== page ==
RESEARCH TRIANGLE PARK, N.C. — Results published Friday from a survey conducted by researchers at RTI International, a nonprofit research institute, offer insight into the general awareness and knowledge about the novel coronavirus (2019-nCoV) and related disease COVID-19 among the U.S. population.
“We conducted this research to provide data about the public’s understanding of COVID-19 to guide what information should be provided to help citizens and public health officials make informed decisions,” said Lauren McCormack, PhD, MSPH, Division Vice President for Public Health Research at RTI.
While 86 percent of respondents had seen, read or heard either a fair amount or a great deal about the coronavirus, overall survey results showed there were deficits in respondents’ knowledge.
For instance, one-third of respondents incorrectly believed that most people infected with the coronavirus will die from it and 59 percent knew that most people who are infected will recover from it.
Survey results also identified gaps in knowledge around the use of antibiotics for the coronavirus, with 46 percent knowing that antibiotics cannot be used to treat the virus and 57 percent knowing antibiotics cannot prevent infection.
“These knowledge deficits are opportunities for public health education,” said Linda Squiers, PhD, a Senior Health Communication Scientist at RTI.
The survey included questions about the extent to which respondents would support community mitigation strategies to control the spread of the virus.
Of respondents, 89 percent said they would support a U.S. government-imposed mandatory quarantine for those who are infected with the coronavirus and voluntary home quarantine for up to two weeks for people who have been in contact with someone who has the coronavirus.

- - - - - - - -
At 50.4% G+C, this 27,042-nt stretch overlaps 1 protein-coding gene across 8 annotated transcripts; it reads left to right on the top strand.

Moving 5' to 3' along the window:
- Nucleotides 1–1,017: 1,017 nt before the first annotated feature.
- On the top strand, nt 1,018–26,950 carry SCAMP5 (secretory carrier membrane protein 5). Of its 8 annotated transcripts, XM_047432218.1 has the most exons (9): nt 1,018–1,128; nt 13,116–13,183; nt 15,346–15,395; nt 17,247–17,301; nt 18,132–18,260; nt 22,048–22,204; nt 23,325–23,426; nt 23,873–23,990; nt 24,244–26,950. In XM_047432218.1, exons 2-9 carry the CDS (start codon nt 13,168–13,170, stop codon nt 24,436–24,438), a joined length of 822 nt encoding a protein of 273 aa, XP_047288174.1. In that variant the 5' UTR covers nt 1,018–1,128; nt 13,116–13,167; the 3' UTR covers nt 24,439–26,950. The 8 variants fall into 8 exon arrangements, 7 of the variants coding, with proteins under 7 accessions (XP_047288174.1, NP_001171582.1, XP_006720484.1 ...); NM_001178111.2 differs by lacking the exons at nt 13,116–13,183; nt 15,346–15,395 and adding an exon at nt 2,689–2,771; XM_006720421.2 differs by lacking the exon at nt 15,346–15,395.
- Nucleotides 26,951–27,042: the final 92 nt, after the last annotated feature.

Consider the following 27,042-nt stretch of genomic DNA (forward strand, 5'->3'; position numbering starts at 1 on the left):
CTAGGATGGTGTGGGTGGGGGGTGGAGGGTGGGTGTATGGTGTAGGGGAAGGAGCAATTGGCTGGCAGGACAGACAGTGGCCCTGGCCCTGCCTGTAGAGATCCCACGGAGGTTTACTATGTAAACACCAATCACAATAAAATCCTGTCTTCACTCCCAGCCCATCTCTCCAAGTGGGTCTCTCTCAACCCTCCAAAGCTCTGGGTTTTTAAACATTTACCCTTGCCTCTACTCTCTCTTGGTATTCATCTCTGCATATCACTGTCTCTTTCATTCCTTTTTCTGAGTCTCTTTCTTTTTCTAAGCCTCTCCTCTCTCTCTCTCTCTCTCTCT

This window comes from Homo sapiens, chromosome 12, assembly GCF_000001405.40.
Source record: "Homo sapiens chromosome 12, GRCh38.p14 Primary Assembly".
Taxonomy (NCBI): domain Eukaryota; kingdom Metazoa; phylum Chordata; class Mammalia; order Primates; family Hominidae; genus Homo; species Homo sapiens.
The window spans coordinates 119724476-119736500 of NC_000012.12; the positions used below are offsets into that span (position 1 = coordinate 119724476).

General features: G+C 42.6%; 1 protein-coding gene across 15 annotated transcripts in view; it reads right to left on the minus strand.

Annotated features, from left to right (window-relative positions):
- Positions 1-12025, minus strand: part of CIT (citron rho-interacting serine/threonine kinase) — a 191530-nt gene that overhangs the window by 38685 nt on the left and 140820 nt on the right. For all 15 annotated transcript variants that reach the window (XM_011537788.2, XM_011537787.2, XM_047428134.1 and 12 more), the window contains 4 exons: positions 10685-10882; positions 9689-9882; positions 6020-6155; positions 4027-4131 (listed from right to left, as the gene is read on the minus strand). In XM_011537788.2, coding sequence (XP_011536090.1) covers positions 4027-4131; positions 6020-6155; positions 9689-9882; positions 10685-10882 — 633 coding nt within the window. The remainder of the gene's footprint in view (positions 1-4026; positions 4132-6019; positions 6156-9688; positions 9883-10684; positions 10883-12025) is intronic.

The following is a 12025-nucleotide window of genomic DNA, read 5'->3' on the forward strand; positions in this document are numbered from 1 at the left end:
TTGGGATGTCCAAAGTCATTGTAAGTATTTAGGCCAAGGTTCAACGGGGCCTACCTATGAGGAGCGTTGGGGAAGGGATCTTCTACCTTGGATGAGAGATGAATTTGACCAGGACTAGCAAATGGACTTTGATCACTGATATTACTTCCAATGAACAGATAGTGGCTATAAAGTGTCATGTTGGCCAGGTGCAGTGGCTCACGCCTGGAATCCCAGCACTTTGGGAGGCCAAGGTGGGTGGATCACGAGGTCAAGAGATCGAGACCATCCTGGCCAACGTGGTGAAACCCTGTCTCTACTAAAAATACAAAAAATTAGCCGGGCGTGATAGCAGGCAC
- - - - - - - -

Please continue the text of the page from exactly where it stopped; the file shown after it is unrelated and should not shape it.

Most respondents indicated they would support closures of K-12 schools for up to two weeks if any student, staff member or teacher had the virus (83 percent) and the postponement or cancellation of mass gatherings such as concerts, festivals or sporting events (74 percent).
Support for closing workplaces and businesses temporarily was not as strong as other measures, with 58 percent of respondents indicating they would support this strategy.
“This is a rapidly evolving public health situation, and we expect the public’s understanding will change over time. It will be important to continue to monitor people’s understanding of risk, transmission and ways to protect themselves and the vulnerable people in their communities,” said Pia MacDonald, PhD, MPH, an infectious disease epidemiologist and Senior Director of Applied Public Health Research at RTI.
The survey was conducted Feb. 28-March 2 and consisted of a sample of 1,021 U.S. respondents weighted to represent the U.S. population. It was internally funded.
To read more about the survey, visit: www.rti.org/coronavirus-united-states-survey.